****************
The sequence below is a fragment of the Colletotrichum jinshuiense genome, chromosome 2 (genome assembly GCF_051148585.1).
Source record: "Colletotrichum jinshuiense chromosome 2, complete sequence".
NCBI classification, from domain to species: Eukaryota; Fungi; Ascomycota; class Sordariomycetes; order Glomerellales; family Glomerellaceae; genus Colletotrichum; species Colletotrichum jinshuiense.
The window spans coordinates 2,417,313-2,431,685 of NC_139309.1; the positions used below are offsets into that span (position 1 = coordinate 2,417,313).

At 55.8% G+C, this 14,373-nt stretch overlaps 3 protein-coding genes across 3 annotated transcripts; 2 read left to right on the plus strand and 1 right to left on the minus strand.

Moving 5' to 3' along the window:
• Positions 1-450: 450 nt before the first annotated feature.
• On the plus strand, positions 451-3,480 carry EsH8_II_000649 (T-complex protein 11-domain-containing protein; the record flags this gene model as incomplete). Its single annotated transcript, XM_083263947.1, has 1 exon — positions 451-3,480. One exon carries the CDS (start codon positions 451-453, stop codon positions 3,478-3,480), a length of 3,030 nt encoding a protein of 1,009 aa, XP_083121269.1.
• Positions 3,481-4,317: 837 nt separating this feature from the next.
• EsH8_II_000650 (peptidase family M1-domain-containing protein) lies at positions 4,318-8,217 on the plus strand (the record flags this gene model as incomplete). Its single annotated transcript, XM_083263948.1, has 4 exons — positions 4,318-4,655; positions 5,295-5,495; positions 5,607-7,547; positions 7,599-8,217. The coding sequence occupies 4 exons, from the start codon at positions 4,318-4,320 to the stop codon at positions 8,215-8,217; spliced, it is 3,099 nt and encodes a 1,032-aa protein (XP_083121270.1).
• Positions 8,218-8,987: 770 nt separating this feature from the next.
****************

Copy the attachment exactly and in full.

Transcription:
The sequence below is a fragment of the Colletotrichum jinshuiense genome, chromosome 2 (genome assembly GCF_051148585.1).
Source record: "Colletotrichum jinshuiense chromosome 2, complete sequence".
NCBI classification, from domain to species: Eukaryota; Fungi; Ascomycota; class Sordariomycetes; order Glomerellales; family Glomerellaceae; genus Colletotrichum; species Colletotrichum jinshuiense.
The window spans coordinates 2,417,313-2,431,685 of NC_139309.1; the positions used below are offsets into that span (position 1 = coordinate 2,417,313).

At 55.8% G+C, this 14,373-nt stretch overlaps 3 protein-coding genes across 3 annotated transcripts; 2 read left to right on the plus strand and 1 right to left on the minus strand.

Moving 5' to 3' along the window:
• Positions 1-450: 450 nt before the first annotated feature.
• On the plus strand, positions 451-3,480 carry EsH8_II_000649 (T-complex protein 11-domain-containing protein; the record flags this gene model as incomplete). Its single annotated transcript, XM_083263947.1, has 1 exon — positions 451-3,480. One exon carries the CDS (start codon positions 451-453, stop codon positions 3,478-3,480), a length of 3,030 nt encoding a protein of 1,009 aa, XP_083121269.1.
• Positions 3,481-4,317: 837 nt separating this feature from the next.
• EsH8_II_000650 (peptidase family M1-domain-containing protein) lies at positions 4,318-8,217 on the plus strand (the record flags this gene model as incomplete). Its single annotated transcript, XM_083263948.1, has 4 exons — positions 4,318-4,655; positions 5,295-5,495; positions 5,607-7,547; positions 7,599-8,217. The coding sequence occupies 4 exons, from the start codon at positions 4,318-4,320 to the stop codon at positions 8,215-8,217; spliced, it is 3,099 nt and encodes a 1,032-aa protein (XP_083121270.1).
• Positions 8,218-8,987: 770 nt separating this feature from the next.